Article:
Does sleep apnoea cause dementia?

New research has found that people with bedtime disorder sleep apnoea have higher amounts of a rogue brain protein that causes Alzheimer’s disease.

Sleep apnoea causes the airways to become obstructed. It is the most common sleep-related breathing disorder suffered in adults and is twice as common in men as in women.

An estimated 1.5 million people in the UK suffer from it – and many will never have been formally diagnosed.

Alzheimer’s and other forms of dementia affect 850,000 people in the UK alone, a figure set to rise to two million by 2050. There is currently no cure for the condition and health experts are increasingly focusing on prevention strategies identifying those most at risk.

The findings of this study suggest that being a loud snorer could cause the condition and adds to a growing body of evidence that a good night’s sleep can protect against dementia.

Study author, Dr Diego Carvalho, of the Mayo Clinic in the United States, said: “Recent research has linked sleep apnoea to an increased risk of dementia, so our study sought to investigate whether witnessed apnoeas during sleep may be linked to tau protein deposition in the brain.”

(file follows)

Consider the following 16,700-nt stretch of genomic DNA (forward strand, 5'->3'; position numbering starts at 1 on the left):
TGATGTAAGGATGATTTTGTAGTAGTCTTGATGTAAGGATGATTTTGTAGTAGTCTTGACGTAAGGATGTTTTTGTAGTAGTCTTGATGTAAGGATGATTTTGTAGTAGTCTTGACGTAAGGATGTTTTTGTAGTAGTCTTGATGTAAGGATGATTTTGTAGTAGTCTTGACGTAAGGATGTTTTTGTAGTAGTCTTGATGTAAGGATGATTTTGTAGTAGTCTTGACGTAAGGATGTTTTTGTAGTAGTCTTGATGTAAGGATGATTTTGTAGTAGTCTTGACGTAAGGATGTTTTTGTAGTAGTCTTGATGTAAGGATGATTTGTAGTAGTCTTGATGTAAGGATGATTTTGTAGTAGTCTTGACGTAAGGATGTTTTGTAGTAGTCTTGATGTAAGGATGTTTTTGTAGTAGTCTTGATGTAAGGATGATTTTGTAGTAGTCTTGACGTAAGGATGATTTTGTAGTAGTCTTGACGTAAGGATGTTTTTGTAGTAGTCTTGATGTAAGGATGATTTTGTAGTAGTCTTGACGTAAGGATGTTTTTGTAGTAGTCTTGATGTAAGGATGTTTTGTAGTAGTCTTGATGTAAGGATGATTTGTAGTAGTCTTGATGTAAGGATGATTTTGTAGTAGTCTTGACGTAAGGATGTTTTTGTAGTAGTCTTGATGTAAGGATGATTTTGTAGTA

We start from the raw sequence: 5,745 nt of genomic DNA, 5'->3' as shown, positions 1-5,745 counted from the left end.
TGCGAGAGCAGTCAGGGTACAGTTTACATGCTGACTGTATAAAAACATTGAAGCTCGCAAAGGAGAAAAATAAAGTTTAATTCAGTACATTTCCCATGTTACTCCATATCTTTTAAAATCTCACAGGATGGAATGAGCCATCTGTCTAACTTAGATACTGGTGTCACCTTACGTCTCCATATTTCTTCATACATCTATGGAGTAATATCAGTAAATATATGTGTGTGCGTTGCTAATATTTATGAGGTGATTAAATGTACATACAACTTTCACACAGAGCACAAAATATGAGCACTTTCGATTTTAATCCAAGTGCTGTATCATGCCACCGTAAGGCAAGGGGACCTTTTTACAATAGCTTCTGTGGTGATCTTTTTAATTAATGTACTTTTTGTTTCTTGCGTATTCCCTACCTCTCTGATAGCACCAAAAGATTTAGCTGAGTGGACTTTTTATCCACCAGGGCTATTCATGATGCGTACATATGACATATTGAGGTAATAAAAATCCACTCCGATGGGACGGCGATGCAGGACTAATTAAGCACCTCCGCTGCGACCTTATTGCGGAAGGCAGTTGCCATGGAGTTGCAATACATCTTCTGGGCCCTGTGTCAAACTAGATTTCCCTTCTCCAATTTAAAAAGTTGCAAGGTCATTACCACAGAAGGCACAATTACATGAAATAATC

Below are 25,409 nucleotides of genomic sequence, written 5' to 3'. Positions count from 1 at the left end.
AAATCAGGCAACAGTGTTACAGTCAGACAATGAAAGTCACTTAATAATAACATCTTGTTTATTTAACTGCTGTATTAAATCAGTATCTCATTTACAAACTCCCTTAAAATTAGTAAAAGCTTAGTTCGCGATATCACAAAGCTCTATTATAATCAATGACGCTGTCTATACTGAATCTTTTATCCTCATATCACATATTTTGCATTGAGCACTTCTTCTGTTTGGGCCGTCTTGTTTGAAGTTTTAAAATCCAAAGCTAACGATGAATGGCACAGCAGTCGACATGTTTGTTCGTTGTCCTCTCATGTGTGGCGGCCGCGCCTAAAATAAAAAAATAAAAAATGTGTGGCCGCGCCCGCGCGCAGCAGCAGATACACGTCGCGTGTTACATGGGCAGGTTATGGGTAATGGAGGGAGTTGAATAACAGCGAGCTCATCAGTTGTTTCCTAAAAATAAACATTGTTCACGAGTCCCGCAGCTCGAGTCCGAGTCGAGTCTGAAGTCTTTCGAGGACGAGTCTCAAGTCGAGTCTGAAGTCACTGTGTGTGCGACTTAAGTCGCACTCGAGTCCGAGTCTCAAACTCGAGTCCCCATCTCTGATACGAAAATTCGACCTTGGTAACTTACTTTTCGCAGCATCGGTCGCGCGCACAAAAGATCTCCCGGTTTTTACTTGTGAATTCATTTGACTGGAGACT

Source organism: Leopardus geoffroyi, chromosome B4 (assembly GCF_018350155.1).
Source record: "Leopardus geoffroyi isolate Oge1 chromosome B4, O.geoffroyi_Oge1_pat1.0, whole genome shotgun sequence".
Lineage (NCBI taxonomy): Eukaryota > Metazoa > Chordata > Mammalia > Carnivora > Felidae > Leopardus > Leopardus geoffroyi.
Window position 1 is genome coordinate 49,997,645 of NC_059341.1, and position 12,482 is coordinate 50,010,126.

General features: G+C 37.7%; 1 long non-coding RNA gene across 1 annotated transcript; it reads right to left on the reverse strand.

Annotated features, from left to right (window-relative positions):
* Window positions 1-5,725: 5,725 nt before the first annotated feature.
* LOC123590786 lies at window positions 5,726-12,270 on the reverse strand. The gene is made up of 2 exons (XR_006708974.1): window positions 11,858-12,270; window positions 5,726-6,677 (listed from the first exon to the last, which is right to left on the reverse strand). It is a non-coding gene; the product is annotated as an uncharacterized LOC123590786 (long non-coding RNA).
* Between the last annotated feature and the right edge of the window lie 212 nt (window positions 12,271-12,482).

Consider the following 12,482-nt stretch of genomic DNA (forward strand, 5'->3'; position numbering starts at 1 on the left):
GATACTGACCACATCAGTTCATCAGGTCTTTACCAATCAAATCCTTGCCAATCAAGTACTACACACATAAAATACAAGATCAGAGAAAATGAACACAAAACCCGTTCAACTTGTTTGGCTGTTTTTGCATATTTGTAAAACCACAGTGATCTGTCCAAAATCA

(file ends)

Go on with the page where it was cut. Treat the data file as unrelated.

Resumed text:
The study was based on 288 people aged 65 and older who did not have cognitive impairment. Their partners were asked whether they had witnessed breathing stops during sleep – which triggers snoring.

Afterwards, the participants had PET (Positron Emission Tomography) scans to look for accumulation of tau tangles in the entorhinal cortex (The area of the brain that helps with memory, navigation and perception of time).

The researchers identified 43 of the volunteers – 15 per cent of the group – whose bed partners witnessed apnoeas when they were sleeping. They had an average of 4.5 per cent more tau than those who did not have apnoeas.

Dr Carvalho said: “Our research results raise the possibility sleep apnoea affects tau accumulation.

“But it is also possible higher levels of tau in other regions may predispose a person to sleep apnoea, so longer studies are now needed to solve this chicken and egg problem.”

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